Guam - Governor Eddie Calvo shows no love for Bill 268. On Thursday he followed through with his word and officially vetoes the Democrats Hay pay raise plan.

"I have to place a veto on this bill and it shall be vetoed by our administration," he said.

It comes as no surprise, but Thursday Governor Eddie Calvo officially vetoed Bill 268. The measure was introduced by Senator Michael San Nicolas and was passed by the democratic majority earlier this month. "Really quite simple, number one with the passage of (Bill) 268, much like earlier laws that had been enacted by previous legislatures when it comes to empty promises, this would have been an empty promise," he said.

The veto follows weeks of debate between lawmakers and the administration. Following the governor's submittal of his Hay plan proposal nearly one month ago, Vice Speaker BJ Cruz held two public hearings with DOA director Benita Manglona wanting answers on how much the plan would cost broken down by agency. Manglona didn't provide the breakdown resulting in Bill 268. The governor's office called the bill an abomination adding it would be more expensive to implement. "And we would at sometime in summer probably in July where the funding would run out and all those pay increases would then have to be pulled back 0923 this is not fiscally prudent so that is one major area of concern," he said.

Bill 268 revised the governor's proposal namely eliminating raises for elected officials along with directors and deputy directors. It also lowered proposed increases for the mayors and vice mayors.

DOA delivered those calculations in 20 boxes of documents to Speaker Judi Won Pat's office this week but were refused and returned. Won pat says the boxes were delivered without the proper inventory of documents. "Now unfortunately the author of Bill 268, it appeared it was all political and the passage of this bill would cause so much inequities between those that are in the classified force, those that are unclassified and also aside from the complications with trying to compete with the private sector for top quality workers, it could have caused major issues between autonomous agencies and the general line agencies with the Government of Guam so with that respect we are also of the opinion that Bill 268 was an abomination and needed to be vetoed," he said.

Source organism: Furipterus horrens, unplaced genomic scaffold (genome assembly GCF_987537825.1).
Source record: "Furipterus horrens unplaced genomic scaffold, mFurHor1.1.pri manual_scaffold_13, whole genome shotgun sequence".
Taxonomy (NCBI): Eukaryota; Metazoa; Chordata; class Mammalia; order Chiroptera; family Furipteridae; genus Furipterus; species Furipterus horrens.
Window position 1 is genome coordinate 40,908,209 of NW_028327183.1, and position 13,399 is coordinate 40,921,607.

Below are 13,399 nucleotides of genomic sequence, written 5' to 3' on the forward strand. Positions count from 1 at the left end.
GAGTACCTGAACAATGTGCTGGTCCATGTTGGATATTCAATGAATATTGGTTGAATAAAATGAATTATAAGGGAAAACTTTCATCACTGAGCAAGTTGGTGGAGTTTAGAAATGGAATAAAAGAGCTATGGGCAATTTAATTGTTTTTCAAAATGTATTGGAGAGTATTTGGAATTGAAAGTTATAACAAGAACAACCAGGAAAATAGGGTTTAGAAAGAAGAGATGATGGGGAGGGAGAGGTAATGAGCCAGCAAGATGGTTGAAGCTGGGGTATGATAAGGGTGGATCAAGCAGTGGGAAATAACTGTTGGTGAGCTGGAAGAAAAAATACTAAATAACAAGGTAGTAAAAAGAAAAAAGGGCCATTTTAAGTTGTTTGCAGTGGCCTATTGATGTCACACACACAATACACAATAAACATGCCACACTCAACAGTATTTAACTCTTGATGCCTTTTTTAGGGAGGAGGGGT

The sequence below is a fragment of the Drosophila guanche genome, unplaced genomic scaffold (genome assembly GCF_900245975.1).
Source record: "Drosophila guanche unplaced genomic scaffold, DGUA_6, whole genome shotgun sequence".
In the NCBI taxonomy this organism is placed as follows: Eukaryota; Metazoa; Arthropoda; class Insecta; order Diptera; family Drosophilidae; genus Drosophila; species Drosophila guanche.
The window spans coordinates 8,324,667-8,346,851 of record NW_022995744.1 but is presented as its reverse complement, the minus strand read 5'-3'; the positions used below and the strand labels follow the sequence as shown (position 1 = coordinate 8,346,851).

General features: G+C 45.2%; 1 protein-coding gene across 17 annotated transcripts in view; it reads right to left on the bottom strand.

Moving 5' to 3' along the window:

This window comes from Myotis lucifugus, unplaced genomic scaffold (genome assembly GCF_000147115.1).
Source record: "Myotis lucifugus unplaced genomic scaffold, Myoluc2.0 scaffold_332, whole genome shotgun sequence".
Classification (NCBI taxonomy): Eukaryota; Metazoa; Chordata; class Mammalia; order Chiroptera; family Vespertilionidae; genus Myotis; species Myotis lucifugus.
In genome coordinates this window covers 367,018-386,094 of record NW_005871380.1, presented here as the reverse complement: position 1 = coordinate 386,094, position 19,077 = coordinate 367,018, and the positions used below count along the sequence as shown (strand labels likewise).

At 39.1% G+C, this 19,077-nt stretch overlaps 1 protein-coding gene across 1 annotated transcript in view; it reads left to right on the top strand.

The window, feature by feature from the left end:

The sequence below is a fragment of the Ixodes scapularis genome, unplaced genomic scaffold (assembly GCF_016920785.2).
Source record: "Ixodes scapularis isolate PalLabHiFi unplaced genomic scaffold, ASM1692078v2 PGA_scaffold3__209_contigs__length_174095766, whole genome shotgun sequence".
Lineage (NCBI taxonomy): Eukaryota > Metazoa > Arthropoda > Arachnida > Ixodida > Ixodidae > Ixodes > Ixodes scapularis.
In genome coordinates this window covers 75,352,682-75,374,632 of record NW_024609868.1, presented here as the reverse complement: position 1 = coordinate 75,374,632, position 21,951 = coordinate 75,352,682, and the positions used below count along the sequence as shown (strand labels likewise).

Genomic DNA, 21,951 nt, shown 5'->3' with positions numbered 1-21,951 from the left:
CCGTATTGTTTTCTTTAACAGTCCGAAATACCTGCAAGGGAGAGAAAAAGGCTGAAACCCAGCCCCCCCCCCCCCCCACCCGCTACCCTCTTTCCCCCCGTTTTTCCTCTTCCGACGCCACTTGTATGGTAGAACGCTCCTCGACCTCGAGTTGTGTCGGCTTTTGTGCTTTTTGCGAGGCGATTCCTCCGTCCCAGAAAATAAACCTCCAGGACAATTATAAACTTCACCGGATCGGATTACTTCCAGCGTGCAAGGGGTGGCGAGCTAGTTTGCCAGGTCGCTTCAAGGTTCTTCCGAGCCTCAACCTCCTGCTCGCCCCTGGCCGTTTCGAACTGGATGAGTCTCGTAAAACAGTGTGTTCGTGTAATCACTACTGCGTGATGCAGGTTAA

So what happens now? Governor Calvo says his plan will instead move forward GovGuam employees can expect a valentine's gifts in their paychecks. "Tomorrow, our GovGuam employees will be receiving their pay increases based on the Hay plan that was submitted by the administration - again, I wish them all a Happy Valentines Day. It will be in their paychecks," he said.

Speaker Won Pat indicated Democrats were discussing the next options which included an override attempt and possible court action. "We're just hopeful that the legislature particularly the democratic majority will see fit that in our veto message this was just a bad bill and it cannot be enacted into law, but then aside from that, they will also not move forward in any type of mischief that will take paychecks from our hardworking GovGuam employees," she said.

Governor Calvo says pay raises will be paid by 8am. Line agency employees can pick up their additional payroll checks at the opening of business Friday from their agency head. Employees under the general pay plan should expect to receive 50% of their slated increase whereas employees under all the other pay plans will receive their rate at 100% of the plan. DOA is transmitting the funds to the Department of Education to cut their checks to their employees tomorrow as well.

The Guam Memorial Hospital employees should also receive supplemental checks tomorrow depending on whether GMH payroll officials are able to process the payments within the timeframe.

The governor and lieutenant governor meanwhile are rejecting their pay increases and have designated accounts for DOA to divert their pay increases to improve education and health. 

Senators Frank Aguon, Jr. and Rory Respicio also led others in declining their pay raises.